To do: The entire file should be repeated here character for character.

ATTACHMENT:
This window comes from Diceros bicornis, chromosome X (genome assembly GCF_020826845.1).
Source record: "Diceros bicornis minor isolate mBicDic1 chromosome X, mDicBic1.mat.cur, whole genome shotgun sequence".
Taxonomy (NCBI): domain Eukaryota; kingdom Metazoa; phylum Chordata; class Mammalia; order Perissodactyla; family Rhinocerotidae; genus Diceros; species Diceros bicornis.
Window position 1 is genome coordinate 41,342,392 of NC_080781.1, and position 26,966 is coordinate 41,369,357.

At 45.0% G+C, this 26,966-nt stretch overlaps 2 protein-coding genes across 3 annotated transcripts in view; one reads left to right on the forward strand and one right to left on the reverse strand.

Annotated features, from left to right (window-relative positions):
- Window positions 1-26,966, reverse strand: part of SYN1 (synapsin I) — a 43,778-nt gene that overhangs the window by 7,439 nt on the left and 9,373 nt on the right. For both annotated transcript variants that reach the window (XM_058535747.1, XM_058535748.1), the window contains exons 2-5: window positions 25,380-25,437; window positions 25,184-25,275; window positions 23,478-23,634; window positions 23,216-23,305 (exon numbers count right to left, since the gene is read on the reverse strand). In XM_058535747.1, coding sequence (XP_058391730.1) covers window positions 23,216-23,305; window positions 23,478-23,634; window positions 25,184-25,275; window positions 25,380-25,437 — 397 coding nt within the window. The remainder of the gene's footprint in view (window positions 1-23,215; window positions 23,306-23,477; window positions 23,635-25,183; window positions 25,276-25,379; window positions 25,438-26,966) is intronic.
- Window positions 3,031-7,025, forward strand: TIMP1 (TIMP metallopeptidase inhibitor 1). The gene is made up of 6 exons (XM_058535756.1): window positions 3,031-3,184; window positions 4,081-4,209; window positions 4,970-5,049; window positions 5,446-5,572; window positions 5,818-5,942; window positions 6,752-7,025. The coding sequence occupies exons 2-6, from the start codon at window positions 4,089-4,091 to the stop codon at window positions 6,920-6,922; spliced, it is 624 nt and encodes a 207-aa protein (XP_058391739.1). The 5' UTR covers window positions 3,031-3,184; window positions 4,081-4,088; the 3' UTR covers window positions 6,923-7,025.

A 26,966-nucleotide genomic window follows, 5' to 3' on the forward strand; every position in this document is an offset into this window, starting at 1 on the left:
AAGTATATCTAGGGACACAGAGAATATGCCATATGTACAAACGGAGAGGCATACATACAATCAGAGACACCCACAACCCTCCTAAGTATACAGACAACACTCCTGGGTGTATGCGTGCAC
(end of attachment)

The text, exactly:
This window comes from Diceros bicornis, chromosome X (genome assembly GCF_020826845.1).
Source record: "Diceros bicornis minor isolate mBicDic1 chromosome X, mDicBic1.mat.cur, whole genome shotgun sequence".
Taxonomy (NCBI): domain Eukaryota; kingdom Metazoa; phylum Chordata; class Mammalia; order Perissodactyla; family Rhinocerotidae; genus Diceros; species Diceros bicornis.
Window position 1 is genome coordinate 41,342,392 of NC_080781.1, and position 26,966 is coordinate 41,369,357.

At 45.0% G+C, this 26,966-nt stretch overlaps 2 protein-coding genes across 3 annotated transcripts in view; one reads left to right on the forward strand and one right to left on the reverse strand.

Annotated features, from left to right (window-relative positions):
- Window positions 1-26,966, reverse strand: part of SYN1 (synapsin I) — a 43,778-nt gene that overhangs the window by 7,439 nt on the left and 9,373 nt on the right. For both annotated transcript variants that reach the window (XM_058535747.1, XM_058535748.1), the window contains exons 2-5: window positions 25,380-25,437; window positions 25,184-25,275; window positions 23,478-23,634; window positions 23,216-23,305 (exon numbers count right to left, since the gene is read on the reverse strand). In XM_058535747.1, coding sequence (XP_058391730.1) covers window positions 23,216-23,305; window positions 23,478-23,634; window positions 25,184-25,275; window positions 25,380-25,437 — 397 coding nt within the window. The remainder of the gene's footprint in view (window positions 1-23,215; window positions 23,306-23,477; window positions 23,635-25,183; window positions 25,276-25,379; window positions 25,438-26,966) is intronic.
- Window positions 3,031-7,025, forward strand: TIMP1 (TIMP metallopeptidase inhibitor 1). The gene is made up of 6 exons (XM_058535756.1): window positions 3,031-3,184; window positions 4,081-4,209; window positions 4,970-5,049; window positions 5,446-5,572; window positions 5,818-5,942; window positions 6,752-7,025. The coding sequence occupies exons 2-6, from the start codon at window positions 4,089-4,091 to the stop codon at window positions 6,920-6,922; spliced, it is 624 nt and encodes a 207-aa protein (XP_058391739.1). The 5' UTR covers window positions 3,031-3,184; window positions 4,081-4,088; the 3' UTR covers window positions 6,923-7,025.

A 26,966-nucleotide genomic window follows, 5' to 3' on the forward strand; every position in this document is an offset into this window, starting at 1 on the left:
AAGTATATCTAGGGACACAGAGAATATGCCATATGTACAAACGGAGAGGCATACATACAATCAGAGACACCCACAACCCTCCTAAGTATACAGACAACACTCCTGGGTGTATGCGTGCAC